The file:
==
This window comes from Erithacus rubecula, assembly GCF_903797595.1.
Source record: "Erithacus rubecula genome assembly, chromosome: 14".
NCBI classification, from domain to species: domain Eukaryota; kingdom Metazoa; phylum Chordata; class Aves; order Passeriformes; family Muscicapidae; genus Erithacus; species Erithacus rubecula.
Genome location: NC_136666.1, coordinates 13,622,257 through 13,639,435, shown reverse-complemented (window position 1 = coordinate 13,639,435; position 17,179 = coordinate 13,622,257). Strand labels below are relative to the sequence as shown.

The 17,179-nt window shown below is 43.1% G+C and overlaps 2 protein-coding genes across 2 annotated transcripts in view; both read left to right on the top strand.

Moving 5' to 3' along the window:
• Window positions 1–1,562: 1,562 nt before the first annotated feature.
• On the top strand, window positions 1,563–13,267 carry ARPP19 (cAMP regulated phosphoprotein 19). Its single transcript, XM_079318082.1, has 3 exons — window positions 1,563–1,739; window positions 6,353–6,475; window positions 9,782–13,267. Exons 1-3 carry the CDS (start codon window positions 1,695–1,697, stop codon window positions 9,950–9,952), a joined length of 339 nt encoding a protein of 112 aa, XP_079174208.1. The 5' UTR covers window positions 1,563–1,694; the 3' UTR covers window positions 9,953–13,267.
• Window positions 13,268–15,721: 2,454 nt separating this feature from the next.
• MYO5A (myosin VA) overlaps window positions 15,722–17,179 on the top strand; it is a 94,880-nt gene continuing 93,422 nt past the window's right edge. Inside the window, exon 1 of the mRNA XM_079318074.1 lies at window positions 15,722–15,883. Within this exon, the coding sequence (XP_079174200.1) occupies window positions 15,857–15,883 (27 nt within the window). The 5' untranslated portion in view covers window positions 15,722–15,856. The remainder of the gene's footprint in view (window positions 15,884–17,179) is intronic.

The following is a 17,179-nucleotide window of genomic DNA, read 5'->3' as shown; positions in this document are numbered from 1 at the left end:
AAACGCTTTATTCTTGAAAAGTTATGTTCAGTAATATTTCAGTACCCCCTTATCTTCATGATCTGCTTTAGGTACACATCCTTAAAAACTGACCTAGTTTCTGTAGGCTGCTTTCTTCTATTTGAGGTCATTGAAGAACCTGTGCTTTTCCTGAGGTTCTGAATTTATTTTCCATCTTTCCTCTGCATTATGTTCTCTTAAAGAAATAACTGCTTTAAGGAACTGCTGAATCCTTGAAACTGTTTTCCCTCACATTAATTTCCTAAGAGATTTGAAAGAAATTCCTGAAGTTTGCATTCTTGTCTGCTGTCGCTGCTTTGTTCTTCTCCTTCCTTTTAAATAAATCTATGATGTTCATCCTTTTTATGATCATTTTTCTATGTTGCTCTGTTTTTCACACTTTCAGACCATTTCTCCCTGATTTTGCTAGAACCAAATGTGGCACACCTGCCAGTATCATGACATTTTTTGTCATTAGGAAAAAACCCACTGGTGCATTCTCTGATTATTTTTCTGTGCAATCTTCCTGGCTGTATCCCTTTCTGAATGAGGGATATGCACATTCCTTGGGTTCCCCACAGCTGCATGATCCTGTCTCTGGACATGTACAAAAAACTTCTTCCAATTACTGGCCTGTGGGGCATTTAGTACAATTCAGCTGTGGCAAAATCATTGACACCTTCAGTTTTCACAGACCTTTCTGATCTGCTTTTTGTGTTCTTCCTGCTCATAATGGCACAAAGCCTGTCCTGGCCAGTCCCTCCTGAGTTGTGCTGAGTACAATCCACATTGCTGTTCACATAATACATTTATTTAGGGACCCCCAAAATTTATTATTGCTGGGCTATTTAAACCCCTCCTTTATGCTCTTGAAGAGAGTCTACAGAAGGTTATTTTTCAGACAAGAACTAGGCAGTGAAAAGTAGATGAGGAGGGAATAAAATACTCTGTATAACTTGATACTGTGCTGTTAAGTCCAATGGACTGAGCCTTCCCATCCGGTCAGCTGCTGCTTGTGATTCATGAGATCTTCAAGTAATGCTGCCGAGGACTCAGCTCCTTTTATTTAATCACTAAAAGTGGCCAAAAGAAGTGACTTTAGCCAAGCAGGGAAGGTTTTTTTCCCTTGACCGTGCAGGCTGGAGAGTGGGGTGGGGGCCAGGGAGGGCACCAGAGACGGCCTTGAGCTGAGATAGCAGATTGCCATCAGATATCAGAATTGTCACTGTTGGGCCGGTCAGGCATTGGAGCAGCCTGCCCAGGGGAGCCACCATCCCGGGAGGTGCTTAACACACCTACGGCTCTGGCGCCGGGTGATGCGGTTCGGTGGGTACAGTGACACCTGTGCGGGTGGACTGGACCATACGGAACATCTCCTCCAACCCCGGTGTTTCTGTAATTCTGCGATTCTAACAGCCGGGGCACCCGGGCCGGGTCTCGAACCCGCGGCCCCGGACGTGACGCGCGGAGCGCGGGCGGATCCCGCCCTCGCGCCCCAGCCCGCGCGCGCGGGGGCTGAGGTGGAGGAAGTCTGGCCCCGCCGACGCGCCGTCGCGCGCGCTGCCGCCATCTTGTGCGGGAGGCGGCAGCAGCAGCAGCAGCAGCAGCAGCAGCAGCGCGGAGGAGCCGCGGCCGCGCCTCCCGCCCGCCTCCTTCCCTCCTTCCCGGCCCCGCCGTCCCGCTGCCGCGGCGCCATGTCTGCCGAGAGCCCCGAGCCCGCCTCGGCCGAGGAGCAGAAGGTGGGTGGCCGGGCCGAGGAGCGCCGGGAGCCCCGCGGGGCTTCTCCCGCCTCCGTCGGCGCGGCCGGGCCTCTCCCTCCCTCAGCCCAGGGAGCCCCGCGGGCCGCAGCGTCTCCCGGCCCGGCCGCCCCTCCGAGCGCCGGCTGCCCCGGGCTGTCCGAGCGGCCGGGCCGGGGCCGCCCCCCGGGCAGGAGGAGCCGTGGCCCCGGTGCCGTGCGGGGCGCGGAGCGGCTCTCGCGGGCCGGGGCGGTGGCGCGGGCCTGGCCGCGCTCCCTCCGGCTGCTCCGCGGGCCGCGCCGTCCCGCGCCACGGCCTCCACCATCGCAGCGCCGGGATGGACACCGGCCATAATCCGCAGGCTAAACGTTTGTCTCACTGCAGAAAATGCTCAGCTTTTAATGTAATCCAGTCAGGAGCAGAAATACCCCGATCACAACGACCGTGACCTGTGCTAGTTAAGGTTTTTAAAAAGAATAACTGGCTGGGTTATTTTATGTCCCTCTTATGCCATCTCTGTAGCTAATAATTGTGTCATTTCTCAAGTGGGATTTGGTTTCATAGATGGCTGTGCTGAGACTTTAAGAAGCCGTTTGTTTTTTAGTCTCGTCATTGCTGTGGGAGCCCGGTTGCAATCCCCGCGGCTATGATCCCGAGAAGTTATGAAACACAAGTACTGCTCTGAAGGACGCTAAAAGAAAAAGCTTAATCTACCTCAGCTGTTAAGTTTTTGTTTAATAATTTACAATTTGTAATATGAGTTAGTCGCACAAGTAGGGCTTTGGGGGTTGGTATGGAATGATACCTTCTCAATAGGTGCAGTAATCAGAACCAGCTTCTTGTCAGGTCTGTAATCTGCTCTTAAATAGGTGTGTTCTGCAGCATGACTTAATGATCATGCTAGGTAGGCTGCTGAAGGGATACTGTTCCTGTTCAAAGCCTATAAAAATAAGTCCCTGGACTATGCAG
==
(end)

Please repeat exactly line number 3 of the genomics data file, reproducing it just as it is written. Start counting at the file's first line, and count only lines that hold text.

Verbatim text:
NCBI classification, from domain to species: domain Eukaryota; kingdom Metazoa; phylum Chordata; class Aves; order Passeriformes; family Muscicapidae; genus Erithacus; species Erithacus rubecula.